Chapter 7.2 appears to be the equivalent of a post-print version of an article published as: Mather, C., Cummings, E., 2015. Empowering learners: Using a triad model to promote eHealth literacy and transform learning at point of care, Knowledge management & e-learning, 7(4), 629–645. The article is published online with Open Access by IOS Press and distributed under the terms of the Creative Commons Attribution 4.0 International (CC BY 4.0) License. https://creativecommons.org/licenses/by/4.0/

Chapter 8.2 appears to be the equivalent of a post-print version of an article published as: Mather, C., Gale, F., Cummings, E., 2017. Governing mobile technology use for continuing professional development in the Australian nursing profession, BMC nursing, 16:17, 1-11. © The Author(s). 2017 Open Access This article is distributed under the terms of the Creative Commons Attribution 4.0 International License (http://creativecommons.org/licenses/by/4.0/), which permits unrestricted use, distribution, and reproduction in any medium, provided you give appropriate credit to the original author(s) and the source, provide a link to the Creative Commons license, and indicate if changes were made. The Creative Commons Public Domain Dedication waiver (http://creativecommons.org/publicdomain/zero/1.0/) applies to the data made available in this article, unless otherwise stated.

Chapter 9.2 appears to be the equivalent of a pre-print version of an article published as: Mather, C., Cummings, E., Gale, F., 2018. Advancing mobile learning in Australian healthcare environments: nursing profession organisation perspectives and leadership challenges, BCM nursing, 17:44, 1-13. © The Author(s). 2018 Open Access This article is distributed under the terms of the Creative Commons Attribution 4.0 International License (http://creativecommons.org/licenses/by/4.0/), which permits unrestricted use, distribution, and reproduction in any medium, provided you give appropriate credit to the original author(s) and the source, provide a link to the Creative Commons license, and indicate if changes were made. The Creative Commons Public Domain Dedication waiver (http://creativecommons.org/publicdomain/zero/1.0/) applies to the data made available in this article, unless otherwise stated.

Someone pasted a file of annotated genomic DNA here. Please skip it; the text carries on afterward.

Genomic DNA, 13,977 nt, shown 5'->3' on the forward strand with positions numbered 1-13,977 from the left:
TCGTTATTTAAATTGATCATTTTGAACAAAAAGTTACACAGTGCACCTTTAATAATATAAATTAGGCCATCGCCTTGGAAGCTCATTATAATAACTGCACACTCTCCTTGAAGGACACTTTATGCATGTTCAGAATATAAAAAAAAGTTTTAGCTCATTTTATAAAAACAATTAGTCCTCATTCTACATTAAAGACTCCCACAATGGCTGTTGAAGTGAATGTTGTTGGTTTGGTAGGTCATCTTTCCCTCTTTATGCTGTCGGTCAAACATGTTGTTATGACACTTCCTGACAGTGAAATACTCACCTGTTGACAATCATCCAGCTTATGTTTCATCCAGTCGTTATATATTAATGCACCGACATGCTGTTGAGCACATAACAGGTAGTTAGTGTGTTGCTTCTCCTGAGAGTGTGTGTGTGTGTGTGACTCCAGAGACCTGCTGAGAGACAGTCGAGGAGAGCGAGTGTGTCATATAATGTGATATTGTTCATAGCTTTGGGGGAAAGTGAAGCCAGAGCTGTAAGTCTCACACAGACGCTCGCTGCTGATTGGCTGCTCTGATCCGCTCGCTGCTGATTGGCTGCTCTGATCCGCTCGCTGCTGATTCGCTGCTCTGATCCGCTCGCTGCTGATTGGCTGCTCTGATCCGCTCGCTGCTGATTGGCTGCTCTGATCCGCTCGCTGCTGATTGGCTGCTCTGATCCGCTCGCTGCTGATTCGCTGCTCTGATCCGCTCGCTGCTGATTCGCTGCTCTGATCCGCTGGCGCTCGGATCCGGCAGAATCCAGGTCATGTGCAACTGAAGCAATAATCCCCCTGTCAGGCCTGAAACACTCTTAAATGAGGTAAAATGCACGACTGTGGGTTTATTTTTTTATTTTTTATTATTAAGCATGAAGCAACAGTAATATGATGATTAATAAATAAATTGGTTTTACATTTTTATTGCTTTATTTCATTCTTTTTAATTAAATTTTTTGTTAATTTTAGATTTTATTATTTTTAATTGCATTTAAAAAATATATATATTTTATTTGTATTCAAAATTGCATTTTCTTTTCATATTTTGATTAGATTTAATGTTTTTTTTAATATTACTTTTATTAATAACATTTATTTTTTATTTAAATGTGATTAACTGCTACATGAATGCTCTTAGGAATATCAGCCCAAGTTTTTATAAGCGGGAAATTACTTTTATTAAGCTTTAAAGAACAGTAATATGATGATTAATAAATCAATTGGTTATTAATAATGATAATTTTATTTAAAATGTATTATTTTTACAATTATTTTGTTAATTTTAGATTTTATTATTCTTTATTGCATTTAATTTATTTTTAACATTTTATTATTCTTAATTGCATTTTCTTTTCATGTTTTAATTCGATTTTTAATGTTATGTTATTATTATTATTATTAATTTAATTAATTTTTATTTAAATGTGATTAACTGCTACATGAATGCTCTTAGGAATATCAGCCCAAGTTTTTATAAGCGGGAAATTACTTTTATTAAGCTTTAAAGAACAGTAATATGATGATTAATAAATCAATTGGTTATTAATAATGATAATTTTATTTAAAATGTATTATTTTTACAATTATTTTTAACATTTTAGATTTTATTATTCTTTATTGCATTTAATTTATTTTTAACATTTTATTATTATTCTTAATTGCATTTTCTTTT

Chapter 10.2 appears to be the equivalent of a pre-print version of an article published as: Mather, C., Cummings, E., Gale, F., 2018. Mobile learning in nursing: tales from the profession, Studies in health technology and informatics, 252, 112-117. The article is published online with Open Access by IOS Press and distributed under the terms of the Creative Commons Attribution Non-Commercial 4.0 International (CC BY-NC 4.0) License. https://creativecommons.org/licenses/by-nc/4.0/deed.en_US